The Cap Marvyn Petrucci



The gent beside me on the train forgot
his faded, Harvard cap. When I looked up,
he was gone. So I put it on and became
The Golden Swede, who had set the record
for yardage against Yale, had two poems
in New World Writing, held hands with Sylvia Plath,
while she cried in her beer at the Harvard Grill.

It occurs to me that few people will care
about these things or the fact that I met
Myrna on the Cape one night and my life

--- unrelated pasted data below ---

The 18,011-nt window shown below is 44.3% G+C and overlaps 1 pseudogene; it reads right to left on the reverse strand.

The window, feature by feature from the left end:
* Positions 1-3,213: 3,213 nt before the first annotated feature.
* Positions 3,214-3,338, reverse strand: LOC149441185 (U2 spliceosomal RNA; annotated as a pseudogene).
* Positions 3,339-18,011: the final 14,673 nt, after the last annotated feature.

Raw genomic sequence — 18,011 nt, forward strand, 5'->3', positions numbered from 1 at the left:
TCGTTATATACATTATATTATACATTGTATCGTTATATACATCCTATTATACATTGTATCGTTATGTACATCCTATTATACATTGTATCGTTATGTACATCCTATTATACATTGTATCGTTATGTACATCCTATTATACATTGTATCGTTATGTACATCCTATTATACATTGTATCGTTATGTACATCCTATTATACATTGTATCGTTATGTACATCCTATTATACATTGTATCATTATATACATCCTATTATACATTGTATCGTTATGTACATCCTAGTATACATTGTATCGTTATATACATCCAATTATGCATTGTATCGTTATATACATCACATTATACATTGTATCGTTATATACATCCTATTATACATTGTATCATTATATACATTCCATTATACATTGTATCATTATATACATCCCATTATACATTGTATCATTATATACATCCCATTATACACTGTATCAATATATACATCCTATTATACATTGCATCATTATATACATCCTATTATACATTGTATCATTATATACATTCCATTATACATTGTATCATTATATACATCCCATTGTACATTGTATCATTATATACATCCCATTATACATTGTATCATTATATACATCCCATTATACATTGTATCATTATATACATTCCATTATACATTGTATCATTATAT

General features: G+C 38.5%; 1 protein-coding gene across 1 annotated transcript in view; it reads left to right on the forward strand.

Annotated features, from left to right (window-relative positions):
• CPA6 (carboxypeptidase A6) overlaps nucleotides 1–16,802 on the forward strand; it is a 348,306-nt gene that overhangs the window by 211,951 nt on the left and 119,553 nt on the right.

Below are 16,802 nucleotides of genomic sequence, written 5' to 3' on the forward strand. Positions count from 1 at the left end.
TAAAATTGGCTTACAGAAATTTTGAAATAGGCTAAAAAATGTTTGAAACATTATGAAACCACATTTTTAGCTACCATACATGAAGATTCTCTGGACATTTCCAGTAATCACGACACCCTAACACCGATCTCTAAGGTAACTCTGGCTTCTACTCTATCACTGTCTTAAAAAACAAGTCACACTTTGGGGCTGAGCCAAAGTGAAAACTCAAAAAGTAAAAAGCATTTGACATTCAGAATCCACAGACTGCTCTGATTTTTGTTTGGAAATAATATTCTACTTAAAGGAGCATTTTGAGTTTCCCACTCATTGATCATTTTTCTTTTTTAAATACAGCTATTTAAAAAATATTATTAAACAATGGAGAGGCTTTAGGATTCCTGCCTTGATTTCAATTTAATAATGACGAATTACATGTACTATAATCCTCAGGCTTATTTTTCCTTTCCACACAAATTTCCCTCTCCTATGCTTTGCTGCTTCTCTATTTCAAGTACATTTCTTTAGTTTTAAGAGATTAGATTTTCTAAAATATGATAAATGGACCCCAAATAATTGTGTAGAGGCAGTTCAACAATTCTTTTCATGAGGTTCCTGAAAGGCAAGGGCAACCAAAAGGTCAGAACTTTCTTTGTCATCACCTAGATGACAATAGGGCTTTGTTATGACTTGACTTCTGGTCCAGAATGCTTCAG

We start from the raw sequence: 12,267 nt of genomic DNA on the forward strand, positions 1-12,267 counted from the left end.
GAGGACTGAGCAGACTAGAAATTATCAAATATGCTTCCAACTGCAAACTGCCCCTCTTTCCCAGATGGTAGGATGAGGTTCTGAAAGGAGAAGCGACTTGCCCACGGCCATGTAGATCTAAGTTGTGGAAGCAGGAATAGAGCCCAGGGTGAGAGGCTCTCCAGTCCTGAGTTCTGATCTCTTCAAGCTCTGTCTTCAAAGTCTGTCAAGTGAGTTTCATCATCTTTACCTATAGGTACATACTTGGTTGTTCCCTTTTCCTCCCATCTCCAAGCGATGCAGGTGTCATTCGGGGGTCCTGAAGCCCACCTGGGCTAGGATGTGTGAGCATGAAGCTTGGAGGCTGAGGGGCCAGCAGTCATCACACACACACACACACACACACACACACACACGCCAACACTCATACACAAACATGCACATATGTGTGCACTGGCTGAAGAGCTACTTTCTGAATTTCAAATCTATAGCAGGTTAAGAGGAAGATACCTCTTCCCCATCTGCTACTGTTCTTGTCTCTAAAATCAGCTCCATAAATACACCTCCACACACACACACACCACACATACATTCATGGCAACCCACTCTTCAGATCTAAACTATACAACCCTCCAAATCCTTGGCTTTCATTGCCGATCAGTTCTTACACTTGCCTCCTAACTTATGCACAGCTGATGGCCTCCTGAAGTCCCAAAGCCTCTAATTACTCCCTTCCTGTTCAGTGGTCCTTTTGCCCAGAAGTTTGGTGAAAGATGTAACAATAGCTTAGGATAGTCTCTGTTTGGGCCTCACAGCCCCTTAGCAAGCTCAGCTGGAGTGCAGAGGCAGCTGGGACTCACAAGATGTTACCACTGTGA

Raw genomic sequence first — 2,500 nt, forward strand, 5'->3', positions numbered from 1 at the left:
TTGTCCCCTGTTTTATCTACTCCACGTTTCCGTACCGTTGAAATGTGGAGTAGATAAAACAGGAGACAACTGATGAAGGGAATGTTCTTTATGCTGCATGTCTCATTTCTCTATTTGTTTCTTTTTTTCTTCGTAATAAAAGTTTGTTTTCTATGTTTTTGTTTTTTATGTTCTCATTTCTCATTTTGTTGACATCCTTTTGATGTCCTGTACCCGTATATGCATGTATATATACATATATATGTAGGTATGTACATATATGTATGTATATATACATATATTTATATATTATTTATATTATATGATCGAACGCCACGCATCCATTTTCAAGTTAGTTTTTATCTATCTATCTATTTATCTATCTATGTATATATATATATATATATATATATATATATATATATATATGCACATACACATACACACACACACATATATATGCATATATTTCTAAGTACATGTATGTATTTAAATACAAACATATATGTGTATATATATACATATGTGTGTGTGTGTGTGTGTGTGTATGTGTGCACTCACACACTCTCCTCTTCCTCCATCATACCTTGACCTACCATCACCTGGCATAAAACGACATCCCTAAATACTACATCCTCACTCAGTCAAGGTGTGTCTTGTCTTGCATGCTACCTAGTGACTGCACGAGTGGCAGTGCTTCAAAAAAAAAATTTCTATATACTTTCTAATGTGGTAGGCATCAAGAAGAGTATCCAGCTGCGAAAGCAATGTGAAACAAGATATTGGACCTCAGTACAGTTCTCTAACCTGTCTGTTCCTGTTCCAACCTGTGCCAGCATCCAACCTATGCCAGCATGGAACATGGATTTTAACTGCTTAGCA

changed and has been changing ever since.
Being golden afforded me some advantages,
but there was more to me than that old cap,
so I stopped wearing it. I sleep better now

that I've switched hats. I still have the cap,
but it simply isn't that important to me.
I keep it in a chest, along with my helmet,
my old jersey, news clips from the sports
pages. A couple of oxidizing paperbacks are
in there and a short note from Plath, "Thanks
for everything. You're a cool daddy."



Marvyn Petrucci teaches in the English Department of Auburn University. He has current work in Black Warrior Review.



Typo Issue Two